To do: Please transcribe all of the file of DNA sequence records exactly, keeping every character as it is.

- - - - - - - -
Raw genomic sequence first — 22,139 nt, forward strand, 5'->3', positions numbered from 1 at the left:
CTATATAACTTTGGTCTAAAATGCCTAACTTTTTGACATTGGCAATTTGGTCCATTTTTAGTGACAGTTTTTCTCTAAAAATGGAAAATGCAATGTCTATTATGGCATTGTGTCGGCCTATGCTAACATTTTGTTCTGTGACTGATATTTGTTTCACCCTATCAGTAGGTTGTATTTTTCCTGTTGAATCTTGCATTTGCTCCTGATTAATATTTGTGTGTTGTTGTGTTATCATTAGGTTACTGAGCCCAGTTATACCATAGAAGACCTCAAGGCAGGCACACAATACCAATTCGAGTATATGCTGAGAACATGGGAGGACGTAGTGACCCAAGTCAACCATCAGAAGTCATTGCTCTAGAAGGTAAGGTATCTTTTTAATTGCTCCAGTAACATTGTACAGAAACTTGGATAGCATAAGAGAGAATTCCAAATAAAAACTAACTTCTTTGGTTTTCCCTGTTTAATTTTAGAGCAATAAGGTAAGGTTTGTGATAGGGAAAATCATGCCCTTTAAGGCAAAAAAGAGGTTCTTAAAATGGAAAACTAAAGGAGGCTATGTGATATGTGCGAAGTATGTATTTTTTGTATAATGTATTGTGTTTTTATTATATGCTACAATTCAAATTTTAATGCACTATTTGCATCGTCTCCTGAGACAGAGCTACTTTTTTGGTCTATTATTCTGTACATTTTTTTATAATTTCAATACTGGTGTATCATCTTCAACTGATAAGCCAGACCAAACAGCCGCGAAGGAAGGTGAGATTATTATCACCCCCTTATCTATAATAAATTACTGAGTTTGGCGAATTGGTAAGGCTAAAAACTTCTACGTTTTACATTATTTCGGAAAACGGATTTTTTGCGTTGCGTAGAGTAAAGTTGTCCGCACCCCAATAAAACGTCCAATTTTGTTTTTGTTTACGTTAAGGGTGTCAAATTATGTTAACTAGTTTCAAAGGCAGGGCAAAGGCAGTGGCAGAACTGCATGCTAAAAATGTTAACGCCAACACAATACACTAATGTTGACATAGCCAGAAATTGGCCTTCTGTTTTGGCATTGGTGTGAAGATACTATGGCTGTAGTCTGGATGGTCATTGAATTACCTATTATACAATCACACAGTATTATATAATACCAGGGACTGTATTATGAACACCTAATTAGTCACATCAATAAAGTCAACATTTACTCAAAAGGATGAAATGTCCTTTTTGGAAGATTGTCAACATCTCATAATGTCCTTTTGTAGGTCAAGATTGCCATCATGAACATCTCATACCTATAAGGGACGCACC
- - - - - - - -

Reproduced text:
Raw genomic sequence first — 22,139 nt, forward strand, 5'->3', positions numbered from 1 at the left:
CTATATAACTTTGGTCTAAAATGCCTAACTTTTTGACATTGGCAATTTGGTCCATTTTTAGTGACAGTTTTTCTCTAAAAATGGAAAATGCAATGTCTATTATGGCATTGTGTCGGCCTATGCTAACATTTTGTTCTGTGACTGATATTTGTTTCACCCTATCAGTAGGTTGTATTTTTCCTGTTGAATCTTGCATTTGCTCCTGATTAATATTTGTGTGTTGTTGTGTTATCATTAGGTTACTGAGCCCAGTTATACCATAGAAGACCTCAAGGCAGGCACACAATACCAATTCGAGTATATGCTGAGAACATGGGAGGACGTAGTGACCCAAGTCAACCATCAGAAGTCATTGCTCTAGAAGGTAAGGTATCTTTTTAATTGCTCCAGTAACATTGTACAGAAACTTGGATAGCATAAGAGAGAATTCCAAATAAAAACTAACTTCTTTGGTTTTCCCTGTTTAATTTTAGAGCAATAAGGTAAGGTTTGTGATAGGGAAAATCATGCCCTTTAAGGCAAAAAAGAGGTTCTTAAAATGGAAAACTAAAGGAGGCTATGTGATATGTGCGAAGTATGTATTTTTTGTATAATGTATTGTGTTTTTATTATATGCTACAATTCAAATTTTAATGCACTATTTGCATCGTCTCCTGAGACAGAGCTACTTTTTTGGTCTATTATTCTGTACATTTTTTTATAATTTCAATACTGGTGTATCATCTTCAACTGATAAGCCAGACCAAACAGCCGCGAAGGAAGGTGAGATTATTATCACCCCCTTATCTATAATAAATTACTGAGTTTGGCGAATTGGTAAGGCTAAAAACTTCTACGTTTTACATTATTTCGGAAAACGGATTTTTTGCGTTGCGTAGAGTAAAGTTGTCCGCACCCCAATAAAACGTCCAATTTTGTTTTTGTTTACGTTAAGGGTGTCAAATTATGTTAACTAGTTTCAAAGGCAGGGCAAAGGCAGTGGCAGAACTGCATGCTAAAAATGTTAACGCCAACACAATACACTAATGTTGACATAGCCAGAAATTGGCCTTCTGTTTTGGCATTGGTGTGAAGATACTATGGCTGTAGTCTGGATGGTCATTGAATTACCTATTATACAATCACACAGTATTATATAATACCAGGGACTGTATTATGAACACCTAATTAGTCACATCAATAAAGTCAACATTTACTCAAAAGGATGAAATGTCCTTTTTGGAAGATTGTCAACATCTCATAATGTCCTTTTGTAGGTCAAGATTGCCATCATGAACATCTCATACCTATAAGGGACGCACC